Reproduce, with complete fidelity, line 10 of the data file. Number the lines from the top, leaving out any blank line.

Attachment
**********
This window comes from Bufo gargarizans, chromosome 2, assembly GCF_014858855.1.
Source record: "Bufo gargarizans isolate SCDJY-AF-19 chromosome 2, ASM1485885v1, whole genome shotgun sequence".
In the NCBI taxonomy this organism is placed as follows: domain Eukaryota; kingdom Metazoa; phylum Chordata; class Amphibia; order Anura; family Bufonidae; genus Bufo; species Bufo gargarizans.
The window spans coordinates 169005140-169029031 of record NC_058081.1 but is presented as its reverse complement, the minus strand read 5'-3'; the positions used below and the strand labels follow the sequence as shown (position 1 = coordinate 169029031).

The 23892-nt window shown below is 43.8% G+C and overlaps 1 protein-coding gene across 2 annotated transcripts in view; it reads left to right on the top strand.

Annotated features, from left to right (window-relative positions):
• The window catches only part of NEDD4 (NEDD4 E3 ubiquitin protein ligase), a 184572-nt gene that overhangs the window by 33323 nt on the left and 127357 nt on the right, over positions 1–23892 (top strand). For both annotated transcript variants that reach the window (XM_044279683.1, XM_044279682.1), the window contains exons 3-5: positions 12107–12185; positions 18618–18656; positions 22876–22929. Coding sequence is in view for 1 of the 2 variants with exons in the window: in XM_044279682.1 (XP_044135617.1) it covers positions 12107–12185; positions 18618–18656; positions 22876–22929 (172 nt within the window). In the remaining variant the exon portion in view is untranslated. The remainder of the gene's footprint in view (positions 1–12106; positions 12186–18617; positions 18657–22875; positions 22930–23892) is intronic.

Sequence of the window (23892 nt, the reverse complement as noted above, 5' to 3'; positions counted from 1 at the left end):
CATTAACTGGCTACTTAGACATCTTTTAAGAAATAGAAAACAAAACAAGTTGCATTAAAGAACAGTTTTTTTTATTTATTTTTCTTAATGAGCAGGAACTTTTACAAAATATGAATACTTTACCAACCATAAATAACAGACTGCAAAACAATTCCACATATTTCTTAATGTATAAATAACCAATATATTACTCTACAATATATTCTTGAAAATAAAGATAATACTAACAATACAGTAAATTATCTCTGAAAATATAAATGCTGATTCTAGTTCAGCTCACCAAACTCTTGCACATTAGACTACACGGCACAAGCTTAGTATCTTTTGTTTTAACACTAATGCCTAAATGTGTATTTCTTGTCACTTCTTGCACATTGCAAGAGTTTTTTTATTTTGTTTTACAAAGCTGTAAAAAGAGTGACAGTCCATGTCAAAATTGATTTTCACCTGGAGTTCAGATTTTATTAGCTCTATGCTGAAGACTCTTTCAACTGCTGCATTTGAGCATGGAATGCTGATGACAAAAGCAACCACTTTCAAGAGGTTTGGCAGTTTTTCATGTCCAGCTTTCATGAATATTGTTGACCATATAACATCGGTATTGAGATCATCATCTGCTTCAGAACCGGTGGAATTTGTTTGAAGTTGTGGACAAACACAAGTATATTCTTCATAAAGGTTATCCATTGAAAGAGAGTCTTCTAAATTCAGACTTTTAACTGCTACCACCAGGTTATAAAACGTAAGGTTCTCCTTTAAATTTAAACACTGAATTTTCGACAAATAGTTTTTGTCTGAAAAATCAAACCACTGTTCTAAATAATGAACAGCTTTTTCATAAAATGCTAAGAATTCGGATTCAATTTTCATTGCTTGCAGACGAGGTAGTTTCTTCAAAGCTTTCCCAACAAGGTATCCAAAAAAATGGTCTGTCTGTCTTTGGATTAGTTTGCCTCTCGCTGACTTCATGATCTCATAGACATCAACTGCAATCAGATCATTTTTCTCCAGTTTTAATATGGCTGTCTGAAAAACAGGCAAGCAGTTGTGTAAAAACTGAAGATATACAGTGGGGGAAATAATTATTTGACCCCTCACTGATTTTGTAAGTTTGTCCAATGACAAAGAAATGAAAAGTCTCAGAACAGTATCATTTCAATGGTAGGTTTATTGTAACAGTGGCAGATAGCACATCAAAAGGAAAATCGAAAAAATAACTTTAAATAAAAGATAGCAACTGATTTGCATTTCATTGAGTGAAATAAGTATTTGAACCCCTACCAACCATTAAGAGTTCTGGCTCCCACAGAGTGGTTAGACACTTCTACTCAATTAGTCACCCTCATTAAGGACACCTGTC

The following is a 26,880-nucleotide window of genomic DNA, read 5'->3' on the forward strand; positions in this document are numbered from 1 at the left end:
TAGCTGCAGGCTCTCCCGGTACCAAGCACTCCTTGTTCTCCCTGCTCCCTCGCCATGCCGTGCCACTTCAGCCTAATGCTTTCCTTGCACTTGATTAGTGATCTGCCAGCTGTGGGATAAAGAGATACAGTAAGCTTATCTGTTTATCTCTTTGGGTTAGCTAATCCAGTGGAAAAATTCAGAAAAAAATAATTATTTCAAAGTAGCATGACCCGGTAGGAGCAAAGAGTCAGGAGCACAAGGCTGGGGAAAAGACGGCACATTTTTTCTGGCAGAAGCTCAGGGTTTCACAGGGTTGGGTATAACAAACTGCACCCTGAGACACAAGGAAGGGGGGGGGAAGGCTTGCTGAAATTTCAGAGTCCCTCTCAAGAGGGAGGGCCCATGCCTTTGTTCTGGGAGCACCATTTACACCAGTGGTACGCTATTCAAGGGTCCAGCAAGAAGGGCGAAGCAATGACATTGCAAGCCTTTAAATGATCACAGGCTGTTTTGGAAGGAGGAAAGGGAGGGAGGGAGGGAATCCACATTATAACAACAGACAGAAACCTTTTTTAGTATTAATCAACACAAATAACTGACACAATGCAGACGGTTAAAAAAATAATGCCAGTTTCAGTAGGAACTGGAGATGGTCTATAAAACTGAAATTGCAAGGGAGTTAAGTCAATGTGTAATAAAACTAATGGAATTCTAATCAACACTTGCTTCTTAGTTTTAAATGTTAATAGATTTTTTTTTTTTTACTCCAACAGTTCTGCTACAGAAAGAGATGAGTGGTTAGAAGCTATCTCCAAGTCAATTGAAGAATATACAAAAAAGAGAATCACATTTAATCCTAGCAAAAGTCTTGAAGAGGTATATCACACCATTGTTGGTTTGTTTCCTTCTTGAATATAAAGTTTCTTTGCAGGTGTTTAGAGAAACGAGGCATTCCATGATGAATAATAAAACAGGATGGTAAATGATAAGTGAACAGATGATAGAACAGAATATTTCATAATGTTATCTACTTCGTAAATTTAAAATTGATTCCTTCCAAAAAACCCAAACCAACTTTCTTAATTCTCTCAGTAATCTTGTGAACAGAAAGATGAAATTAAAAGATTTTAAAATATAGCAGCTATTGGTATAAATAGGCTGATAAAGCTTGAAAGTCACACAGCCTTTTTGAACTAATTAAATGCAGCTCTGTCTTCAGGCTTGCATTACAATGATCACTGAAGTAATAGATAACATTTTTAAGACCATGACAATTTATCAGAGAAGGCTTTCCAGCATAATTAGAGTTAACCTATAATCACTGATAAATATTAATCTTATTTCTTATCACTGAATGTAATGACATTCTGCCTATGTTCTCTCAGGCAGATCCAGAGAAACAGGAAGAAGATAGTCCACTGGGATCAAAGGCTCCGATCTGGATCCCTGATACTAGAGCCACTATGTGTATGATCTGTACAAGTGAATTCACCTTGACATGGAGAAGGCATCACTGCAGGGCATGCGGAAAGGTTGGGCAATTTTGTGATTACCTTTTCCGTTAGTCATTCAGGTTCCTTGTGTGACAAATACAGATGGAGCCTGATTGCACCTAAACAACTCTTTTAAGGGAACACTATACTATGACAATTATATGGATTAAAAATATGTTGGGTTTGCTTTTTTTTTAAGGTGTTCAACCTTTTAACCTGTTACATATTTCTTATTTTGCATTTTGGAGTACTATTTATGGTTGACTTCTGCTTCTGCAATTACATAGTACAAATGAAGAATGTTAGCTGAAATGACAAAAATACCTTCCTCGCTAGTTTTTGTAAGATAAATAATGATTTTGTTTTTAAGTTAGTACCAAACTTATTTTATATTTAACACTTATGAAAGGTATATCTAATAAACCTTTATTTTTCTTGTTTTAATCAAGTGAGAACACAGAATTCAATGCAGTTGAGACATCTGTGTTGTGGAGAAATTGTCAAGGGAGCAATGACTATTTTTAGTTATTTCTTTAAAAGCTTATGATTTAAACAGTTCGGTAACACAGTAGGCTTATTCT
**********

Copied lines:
The following is a 26,880-nucleotide window of genomic DNA, read 5'->3' on the forward strand; positions in this document are numbered from 1 at the left end: